A well-acclaimed and a super-premium location in the clouds inside the Hotel Carlton-Ritz in Kowloon. I had been told that morning I would be treated to some of the best Hong Kong had to offer, and needless to say, I’d been thinking about food from the moment I woke up.
We’d had our pre-drinks at the dazzling “Ozone Bar” and were on our way to our late evening reservation.
As you descend a set of expensive looking escalators in dimly lit, atmospheric conditions, you wonder what awaits you on the other end.
The moment walk into the restaurant you are stuck by a number of things; 1) the sprawling views of Hong Kong at night, and the fact that each table is set up so everyone can gaze out into the expanse 2) just how spacious the venue is and grandiose all of the finishings are; 3) the grace of the waiters and general cool vibe around you.
In front of us on the tables were two sets of chopsticks rather than one. The waiter mercifully explained that one set is used for transporting food from the dish to the plate, and the other to eat with. The chopsticks were also heavier than usual, giving off the impression they meant serious gastronomic business.
There was a certain mystical feel to the restaurant, enhanced by the calming tones of our waiter. He gently explained the merits of the set menu and then left us to ponder.
We were inclined to explore the menu on our own, having earlier conspired together to order the Peking duck.
The wine was not overly expensive (taking into account it was all fine wine). We ordered a glass of unoaked chardonnay to assist with cleansing our palate between courses.
We settled on sharing marinated pork cutlets, Peking duck pancakes and soft-shell crab.
The first course was the marinated pork. The portion size was small, and this encouraged us to savour the texture and taste of each individual piece.
The second course, and in truth the reason we were so excited to be here, was the Peking duck with pancakes.
The waiter brought the duck to us on a trolley. He slowly and meticulously put on some bright white gloves, before reaching for a an ultra sharp butchers/filleting knife.
It is difficult to exaggerate just how impressive his carving of the duck was. Each slice was incredibly thin, evenly shaped, with three different types of cut in total – crispy skin, crispy skin with duck, duck only.
Each slice was painstakingly laid on a platter depending on its cut.
It was at this point that I noticed a considerable amount of the duck had not been cut and remained on the table (I was starving and concerned we wouldn’t get to enjoy every morsel). My fears were soon allayed when I was asked whether we would like the chef to cut the remaining pieces to bring to us – I nodded enthusiastically and our waiter sent the duck off for further carving.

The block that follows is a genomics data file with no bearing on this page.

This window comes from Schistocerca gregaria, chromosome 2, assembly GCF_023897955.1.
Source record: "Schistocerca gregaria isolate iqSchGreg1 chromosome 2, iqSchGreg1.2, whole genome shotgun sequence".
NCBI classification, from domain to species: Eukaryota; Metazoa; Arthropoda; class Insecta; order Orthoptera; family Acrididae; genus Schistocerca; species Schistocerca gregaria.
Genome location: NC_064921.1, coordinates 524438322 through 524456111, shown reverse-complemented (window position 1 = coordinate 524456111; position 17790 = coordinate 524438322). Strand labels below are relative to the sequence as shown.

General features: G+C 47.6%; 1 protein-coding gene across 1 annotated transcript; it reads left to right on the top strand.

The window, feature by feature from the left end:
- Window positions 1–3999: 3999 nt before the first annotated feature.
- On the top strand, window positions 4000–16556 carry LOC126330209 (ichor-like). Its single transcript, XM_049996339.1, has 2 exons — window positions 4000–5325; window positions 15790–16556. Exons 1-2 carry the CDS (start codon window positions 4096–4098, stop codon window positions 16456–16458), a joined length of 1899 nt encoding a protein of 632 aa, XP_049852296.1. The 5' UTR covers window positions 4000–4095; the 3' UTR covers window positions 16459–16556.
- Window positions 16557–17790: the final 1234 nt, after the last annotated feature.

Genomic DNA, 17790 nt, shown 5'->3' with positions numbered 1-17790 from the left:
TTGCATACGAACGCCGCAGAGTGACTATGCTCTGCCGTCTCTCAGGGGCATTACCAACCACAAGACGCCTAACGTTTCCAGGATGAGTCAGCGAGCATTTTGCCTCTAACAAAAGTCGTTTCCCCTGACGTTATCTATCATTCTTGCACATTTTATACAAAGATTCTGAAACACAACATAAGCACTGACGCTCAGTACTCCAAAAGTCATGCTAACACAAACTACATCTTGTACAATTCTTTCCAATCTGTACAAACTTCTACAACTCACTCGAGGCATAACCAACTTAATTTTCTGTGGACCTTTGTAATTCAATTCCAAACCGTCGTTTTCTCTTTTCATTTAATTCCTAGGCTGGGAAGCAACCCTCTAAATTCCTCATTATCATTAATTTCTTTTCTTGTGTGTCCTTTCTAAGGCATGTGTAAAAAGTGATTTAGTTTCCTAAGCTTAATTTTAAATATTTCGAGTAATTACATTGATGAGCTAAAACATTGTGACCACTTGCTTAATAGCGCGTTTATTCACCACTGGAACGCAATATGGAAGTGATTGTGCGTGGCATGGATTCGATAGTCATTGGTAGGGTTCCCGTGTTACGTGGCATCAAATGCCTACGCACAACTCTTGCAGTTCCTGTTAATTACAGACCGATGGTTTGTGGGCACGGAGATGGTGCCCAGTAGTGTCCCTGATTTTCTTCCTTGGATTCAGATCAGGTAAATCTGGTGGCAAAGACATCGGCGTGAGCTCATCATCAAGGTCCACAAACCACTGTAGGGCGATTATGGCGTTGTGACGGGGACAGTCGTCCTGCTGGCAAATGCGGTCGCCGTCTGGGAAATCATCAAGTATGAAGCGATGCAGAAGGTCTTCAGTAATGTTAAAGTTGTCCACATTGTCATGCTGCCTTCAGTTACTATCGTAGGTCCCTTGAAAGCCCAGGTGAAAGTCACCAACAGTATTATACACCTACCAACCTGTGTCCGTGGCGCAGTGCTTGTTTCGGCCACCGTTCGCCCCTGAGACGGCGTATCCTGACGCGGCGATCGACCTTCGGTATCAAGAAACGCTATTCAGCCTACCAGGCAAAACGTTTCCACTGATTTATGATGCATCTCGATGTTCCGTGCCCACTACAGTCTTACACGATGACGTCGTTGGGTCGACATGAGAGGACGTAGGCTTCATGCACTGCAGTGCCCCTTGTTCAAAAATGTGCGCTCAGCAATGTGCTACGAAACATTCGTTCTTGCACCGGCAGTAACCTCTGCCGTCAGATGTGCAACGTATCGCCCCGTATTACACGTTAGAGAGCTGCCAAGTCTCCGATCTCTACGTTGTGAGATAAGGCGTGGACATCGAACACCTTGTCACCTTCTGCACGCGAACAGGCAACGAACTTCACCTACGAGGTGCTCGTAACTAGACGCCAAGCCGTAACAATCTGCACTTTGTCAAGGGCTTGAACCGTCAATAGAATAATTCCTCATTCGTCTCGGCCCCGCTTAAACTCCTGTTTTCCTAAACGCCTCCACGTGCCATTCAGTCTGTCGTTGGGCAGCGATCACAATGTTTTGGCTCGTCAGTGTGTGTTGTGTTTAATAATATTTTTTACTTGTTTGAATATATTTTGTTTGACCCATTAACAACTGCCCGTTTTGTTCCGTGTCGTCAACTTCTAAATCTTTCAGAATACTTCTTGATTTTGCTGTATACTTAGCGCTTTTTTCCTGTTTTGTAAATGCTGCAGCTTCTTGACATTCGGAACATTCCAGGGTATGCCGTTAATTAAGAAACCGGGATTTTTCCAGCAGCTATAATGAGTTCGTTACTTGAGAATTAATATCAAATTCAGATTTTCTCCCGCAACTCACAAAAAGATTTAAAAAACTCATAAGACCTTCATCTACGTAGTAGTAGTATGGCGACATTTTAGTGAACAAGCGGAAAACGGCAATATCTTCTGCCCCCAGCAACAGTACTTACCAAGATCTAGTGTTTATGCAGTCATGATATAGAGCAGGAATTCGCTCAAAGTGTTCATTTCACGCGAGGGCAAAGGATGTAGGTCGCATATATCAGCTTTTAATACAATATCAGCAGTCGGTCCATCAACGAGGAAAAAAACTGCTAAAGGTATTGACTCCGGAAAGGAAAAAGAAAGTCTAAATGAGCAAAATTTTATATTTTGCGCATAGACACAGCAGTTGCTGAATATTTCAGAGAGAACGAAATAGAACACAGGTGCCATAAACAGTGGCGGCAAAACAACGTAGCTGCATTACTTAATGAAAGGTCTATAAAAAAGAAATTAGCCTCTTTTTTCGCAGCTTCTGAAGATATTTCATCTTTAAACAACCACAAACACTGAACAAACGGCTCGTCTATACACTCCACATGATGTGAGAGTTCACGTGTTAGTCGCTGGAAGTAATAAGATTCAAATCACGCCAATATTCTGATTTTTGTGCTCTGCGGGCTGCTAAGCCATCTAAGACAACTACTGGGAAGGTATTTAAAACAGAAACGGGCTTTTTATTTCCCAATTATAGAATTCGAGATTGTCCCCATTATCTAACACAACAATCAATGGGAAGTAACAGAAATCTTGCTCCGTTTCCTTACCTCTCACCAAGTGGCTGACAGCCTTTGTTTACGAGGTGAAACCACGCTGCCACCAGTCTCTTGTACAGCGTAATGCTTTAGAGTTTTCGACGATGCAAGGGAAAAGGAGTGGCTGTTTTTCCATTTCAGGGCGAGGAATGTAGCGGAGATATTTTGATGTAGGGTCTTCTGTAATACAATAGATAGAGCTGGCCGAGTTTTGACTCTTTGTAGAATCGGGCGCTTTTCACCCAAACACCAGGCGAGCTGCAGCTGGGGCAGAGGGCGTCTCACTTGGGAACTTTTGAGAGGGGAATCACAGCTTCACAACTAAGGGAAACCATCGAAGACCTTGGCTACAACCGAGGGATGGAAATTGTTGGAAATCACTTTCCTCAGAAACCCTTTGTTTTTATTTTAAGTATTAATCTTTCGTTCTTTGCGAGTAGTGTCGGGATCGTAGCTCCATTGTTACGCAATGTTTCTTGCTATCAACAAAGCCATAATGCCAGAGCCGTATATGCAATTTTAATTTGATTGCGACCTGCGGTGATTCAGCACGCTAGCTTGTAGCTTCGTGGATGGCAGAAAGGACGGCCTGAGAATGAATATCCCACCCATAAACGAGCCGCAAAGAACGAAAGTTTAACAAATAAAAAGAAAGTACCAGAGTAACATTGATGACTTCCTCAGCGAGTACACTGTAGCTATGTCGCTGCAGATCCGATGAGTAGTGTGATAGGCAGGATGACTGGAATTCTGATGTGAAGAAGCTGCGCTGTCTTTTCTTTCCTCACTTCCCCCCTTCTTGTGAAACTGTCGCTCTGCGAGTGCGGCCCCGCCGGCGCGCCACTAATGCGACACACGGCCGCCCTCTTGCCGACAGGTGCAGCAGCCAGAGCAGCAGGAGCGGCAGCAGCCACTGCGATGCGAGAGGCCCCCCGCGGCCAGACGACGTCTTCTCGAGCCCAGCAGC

In the meantime, our waiter and carving magician lifted the lid on our pancakes. A torrent of steam and an incredible starchy waft greeted us, before dissipating around the giant chandelier above us.
We were brought hoisin sauce, thinly diced cucumber and what I vaguely recollect was thinly sliced leek.
The grand feast commenced. We devoured pancake after pancake, starting first with the crispy skin before trying every other possible combination. The taste and texture of the pancakes, cut through occasionally with our wine, was absolute bliss.
Just as all good things have to come to an end, we managed to eat every scintilla of food in front of us. I suddenly found myself having one of those rare moments, as I gazed out to see the city of Hong Kong in all its glory, stomach filled with glorious Peking duck, that all was fine with the world.
The trance came to an end when my mind started racing about the next course – soft shell crab. I did not know what to expect, and will happily confess crab is not my first choice of seafood. Nonetheless, tonight was an evening to break down culinary walls (no, I didn’t order gizzards or chicken feet on this occasion).
The crab arrived and my first impressions were that it was cooked in a heavy batter. As I broke through the exterior, I sampled the meat. What struck me initially was the intense sweetness of the meat, followed by the richness of the sauce (I believe it was cream based). It was undoubtedly tasty, but as I continued eating the crab, I became increasingly more aware at just how rich this dish was. Perhaps it was the circumstances in which I ate the crab, but this was not my favourite dish. I guess Peking duck is a hard act to follow.
As the night drew to a close, we were asked whether we would like to look at the dessert menu. There was a mutual understanding that we were both stuffed, and we in unison politely declined the invitation.
Not willing to take no for an answer and see us leave without sampling at least a few, the waiter nonetheless brought us a sample of Chinese deserts, on the House.
Unable to resist, and clearly lacking willpower, we delighted in trying the small but delicious dishes that were sent our way. My senses had been overloaded at this point, so I was in no position to assess the deserts objectively. I would hazard a guess and say they were great.
How would I sum up the night? Insane ambience, ridiculous views, mystical staff, zen and scrumptious. Had I stopped at the Peking duck, I would have been absolutely blown away with the offering. The soft-shell crab was a bit too much, so I would advise caution if ordering it with any other heavy dish. To be sure, this place is not cheap – but you wouldn’t be crazy if you considered eating mi goring for a week to save for a glorious night out.